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Intel plans not to use megahertz at all, or limit the usage of clock-speeds, with its next-generation Pentium 4 and Celeron processors in LGA775 packaging. Instead, the chip giant is reportedly planning to employ its recently unveiled strategy of model numbers.

Starting from the second quarter of 2004 Intel Corporation will mark its CPUs according to their position in its product family or series. The first digit in the model number reflects product positioning; another two digits reveal relative performance within a concrete family of chips. The rating will make pretty tough to compare microprocessors of different series by their working frequency, but is supposed to reveal clear processor’s place in its family.

While preliminary and pretty precise names for Intel Pentium 4 Extreme Edition, Intel Pentium 4, Intel Celeron, Intel Pentium M “Dothan”, Intel Pentium M “Banias” and Intel Celeron M chips were revealed on the 19th of March, 2004, AnandTech web-site decided to add some details into the matrix of future CPUs from Intel. Apparently, Intel Pentium 4 Extreme Edition processors at 3.20GHz and 3.40GHz will be called Pentium 4 730 and Pentium 4 760 respectively. Other model numbers reported in the article are the same as those unveiled in mid-March at X-bit labs.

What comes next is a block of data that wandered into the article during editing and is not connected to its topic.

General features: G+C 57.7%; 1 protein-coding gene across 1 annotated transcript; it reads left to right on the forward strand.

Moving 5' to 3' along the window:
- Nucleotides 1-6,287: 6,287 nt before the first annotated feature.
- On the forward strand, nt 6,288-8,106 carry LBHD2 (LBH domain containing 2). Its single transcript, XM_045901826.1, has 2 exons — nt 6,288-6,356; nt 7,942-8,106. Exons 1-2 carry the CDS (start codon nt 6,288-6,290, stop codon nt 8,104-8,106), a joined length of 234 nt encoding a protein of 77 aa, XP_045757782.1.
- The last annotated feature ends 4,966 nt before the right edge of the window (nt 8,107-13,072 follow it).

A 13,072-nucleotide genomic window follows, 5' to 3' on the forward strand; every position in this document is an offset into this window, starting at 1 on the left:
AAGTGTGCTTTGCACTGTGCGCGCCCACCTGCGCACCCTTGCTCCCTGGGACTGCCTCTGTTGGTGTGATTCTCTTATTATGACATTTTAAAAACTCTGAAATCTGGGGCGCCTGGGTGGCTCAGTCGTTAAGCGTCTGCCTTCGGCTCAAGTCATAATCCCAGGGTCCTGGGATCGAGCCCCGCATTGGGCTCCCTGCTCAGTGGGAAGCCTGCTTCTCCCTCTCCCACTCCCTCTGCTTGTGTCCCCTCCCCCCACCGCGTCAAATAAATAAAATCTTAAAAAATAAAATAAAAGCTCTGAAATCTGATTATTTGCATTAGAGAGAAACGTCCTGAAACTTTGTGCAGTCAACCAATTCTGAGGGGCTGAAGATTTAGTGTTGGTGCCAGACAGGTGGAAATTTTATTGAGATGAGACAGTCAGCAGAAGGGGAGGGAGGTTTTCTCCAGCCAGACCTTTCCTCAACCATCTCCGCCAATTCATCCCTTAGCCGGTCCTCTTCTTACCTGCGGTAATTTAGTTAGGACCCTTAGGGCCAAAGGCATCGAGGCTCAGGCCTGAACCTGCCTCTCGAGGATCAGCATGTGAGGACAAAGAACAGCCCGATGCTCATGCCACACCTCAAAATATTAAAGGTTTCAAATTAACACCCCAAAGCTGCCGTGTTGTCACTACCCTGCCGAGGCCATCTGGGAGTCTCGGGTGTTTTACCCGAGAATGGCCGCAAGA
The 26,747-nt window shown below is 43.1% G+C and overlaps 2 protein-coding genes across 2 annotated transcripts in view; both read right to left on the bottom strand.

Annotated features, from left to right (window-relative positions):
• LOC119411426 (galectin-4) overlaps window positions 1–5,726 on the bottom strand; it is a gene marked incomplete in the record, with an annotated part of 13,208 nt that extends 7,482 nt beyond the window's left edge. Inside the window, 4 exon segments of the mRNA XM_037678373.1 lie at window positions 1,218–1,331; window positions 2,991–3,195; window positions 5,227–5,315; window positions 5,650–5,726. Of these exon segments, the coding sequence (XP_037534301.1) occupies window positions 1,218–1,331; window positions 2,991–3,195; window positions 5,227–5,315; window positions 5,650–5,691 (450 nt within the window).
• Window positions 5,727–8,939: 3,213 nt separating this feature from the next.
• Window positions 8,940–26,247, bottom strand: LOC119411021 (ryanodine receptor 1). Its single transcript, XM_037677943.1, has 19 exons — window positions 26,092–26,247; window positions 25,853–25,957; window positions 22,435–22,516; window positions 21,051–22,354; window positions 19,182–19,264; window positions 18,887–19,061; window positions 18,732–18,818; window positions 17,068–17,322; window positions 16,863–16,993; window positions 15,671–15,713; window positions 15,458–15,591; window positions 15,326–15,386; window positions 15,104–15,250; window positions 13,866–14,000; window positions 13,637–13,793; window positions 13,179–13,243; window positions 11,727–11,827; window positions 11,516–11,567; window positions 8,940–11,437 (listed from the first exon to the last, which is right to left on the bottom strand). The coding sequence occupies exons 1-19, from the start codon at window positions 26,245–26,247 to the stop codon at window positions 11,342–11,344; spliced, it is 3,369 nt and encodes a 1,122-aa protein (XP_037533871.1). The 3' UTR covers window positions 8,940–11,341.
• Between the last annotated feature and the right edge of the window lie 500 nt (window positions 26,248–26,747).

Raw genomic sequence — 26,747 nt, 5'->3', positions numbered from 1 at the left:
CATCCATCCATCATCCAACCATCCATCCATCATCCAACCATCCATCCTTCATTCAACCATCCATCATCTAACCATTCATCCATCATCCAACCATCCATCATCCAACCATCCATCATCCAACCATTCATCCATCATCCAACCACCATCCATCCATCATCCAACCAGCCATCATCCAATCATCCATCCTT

Notebook

Desktop

700

Pentium M (Dothan)
755 2.00GHz
745 1.80GHz
735 1.70GHz
725 1.60GHz
715 1.50GHz

Pentium 4 Extreme Edition
760 3.40GHz
730 3.20GHz

500

Mobile Pentium 4 (Prescott)

Pentium 4 (Prescott LGA775)
570 3.80GHz
560 3.60GHz
550 3.40GHz
540 3.20GHz
530 3.00GHz
520 2.80GHz

300

Celeron M (Dothan/Banias)
340 1.50GHz
330 1.40GHz
320 1.30GHz

Celeron (Prescott)*
360 3.33GHz
355 3.20GHz
350 3.06GHz
3xx 2.93GHz
335 or 345 2.80GHz
330 or 340 2.66GHz
325 2.53GHz

*Branding not finally decided

The rating system implies that you should be able to move easily from the youngest to the top model within a processor family with a certain discrete step. For instance, Dothan and Prescott processors will differ from the next models by an increment divisible by 10. Celeron processors will be rated with a smaller increment divisible by 5, because the difference in their performance and clock frequency is smaller.

The size of this increment will be determined by the cache size as well as the processor bus frequency. For instance, if Dothan 1.60GHz with 400MHz processor system bus is rated as 725 then a similar model with 533MHz bus will be rated as 730 even if its working frequency is the same.

Intel will use model numbers for its desktop processors starting from LGA775 chips that are supposed to come in the first half of the year, presumably in June, along with new chipsets featuring PCI Express bus and DDR2 memory. Mobile chips marked with model numbers, not core-clock, will also be available sometime in mid-year.

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